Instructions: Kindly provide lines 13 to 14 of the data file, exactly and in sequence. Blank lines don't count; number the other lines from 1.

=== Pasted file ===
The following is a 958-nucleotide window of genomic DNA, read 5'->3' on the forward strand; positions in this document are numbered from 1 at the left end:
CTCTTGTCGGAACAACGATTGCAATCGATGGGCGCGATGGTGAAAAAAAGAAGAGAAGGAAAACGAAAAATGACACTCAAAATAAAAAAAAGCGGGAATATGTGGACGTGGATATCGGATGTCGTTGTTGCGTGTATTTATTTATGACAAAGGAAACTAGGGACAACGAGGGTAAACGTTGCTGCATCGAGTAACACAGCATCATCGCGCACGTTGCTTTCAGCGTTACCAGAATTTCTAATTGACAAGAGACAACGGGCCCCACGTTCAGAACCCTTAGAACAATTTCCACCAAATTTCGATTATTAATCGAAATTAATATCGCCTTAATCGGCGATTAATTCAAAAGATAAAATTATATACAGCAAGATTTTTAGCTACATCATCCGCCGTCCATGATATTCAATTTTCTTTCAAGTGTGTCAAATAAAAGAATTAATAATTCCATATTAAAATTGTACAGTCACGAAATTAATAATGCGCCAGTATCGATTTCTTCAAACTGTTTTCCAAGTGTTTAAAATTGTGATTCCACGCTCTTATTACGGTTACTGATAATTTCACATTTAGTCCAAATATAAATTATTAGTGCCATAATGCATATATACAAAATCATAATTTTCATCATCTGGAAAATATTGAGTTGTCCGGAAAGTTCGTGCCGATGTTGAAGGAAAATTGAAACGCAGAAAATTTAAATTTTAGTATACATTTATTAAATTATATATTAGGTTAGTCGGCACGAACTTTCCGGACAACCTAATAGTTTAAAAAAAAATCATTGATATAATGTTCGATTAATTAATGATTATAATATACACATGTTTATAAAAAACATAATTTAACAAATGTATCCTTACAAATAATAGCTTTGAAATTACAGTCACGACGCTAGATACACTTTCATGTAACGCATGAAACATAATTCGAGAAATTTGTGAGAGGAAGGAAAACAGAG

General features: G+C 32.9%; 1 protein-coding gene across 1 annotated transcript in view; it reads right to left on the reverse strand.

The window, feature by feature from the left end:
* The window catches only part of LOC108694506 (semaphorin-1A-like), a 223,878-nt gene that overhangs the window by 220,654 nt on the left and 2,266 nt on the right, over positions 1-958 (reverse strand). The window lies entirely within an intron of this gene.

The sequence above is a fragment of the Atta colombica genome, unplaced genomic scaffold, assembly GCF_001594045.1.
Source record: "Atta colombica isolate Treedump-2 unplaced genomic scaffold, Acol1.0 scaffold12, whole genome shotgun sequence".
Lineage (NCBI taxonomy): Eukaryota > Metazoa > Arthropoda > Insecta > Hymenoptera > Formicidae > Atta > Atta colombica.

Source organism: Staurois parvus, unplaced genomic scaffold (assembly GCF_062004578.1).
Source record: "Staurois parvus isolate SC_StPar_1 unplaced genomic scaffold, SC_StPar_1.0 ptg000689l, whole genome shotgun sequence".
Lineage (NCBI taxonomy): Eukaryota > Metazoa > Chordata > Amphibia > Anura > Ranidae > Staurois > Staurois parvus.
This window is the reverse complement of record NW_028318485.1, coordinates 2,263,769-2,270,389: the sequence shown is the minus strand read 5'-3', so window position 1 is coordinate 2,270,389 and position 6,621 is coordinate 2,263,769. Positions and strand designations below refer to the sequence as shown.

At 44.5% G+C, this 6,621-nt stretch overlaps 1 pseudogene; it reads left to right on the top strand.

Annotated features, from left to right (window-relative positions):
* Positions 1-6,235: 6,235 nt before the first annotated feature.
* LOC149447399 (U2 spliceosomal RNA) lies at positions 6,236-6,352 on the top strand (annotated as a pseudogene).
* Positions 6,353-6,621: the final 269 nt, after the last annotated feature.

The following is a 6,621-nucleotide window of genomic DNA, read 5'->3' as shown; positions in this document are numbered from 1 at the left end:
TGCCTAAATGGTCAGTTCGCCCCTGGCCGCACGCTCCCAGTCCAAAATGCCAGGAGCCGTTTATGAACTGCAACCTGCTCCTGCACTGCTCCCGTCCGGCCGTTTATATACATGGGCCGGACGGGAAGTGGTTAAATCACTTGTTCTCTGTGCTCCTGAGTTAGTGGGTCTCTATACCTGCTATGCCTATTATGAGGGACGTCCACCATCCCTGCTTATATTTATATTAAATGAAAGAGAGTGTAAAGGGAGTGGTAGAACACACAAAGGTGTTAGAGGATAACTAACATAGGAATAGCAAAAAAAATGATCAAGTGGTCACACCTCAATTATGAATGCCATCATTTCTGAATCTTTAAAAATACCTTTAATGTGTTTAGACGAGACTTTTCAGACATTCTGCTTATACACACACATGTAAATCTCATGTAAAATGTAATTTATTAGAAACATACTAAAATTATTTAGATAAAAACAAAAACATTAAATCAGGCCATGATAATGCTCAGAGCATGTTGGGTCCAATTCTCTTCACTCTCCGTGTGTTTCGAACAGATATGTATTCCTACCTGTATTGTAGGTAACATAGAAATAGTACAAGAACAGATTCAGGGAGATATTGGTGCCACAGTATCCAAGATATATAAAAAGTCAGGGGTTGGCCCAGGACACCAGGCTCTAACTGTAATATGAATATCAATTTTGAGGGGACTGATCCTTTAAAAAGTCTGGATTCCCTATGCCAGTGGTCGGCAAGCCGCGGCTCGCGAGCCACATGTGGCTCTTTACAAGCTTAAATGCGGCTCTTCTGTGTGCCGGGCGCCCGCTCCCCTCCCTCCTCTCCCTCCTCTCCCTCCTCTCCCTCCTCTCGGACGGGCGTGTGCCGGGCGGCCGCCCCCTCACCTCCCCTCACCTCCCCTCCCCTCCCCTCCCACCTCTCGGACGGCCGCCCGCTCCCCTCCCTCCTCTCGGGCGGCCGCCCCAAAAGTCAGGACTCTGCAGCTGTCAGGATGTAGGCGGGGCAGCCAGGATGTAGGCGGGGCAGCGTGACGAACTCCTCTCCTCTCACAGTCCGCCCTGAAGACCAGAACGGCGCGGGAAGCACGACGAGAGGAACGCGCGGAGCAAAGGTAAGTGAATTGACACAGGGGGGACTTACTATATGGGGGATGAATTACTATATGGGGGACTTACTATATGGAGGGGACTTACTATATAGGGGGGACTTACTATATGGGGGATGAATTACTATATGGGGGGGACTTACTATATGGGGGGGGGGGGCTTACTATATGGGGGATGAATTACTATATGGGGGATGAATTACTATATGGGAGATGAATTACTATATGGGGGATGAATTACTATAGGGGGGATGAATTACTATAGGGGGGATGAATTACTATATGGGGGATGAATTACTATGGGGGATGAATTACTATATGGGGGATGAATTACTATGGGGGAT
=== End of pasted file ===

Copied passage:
At 44.5% G+C, this 6,621-nt stretch overlaps 1 pseudogene; it reads left to right on the top strand.

Annotated features, from left to right (window-relative positions):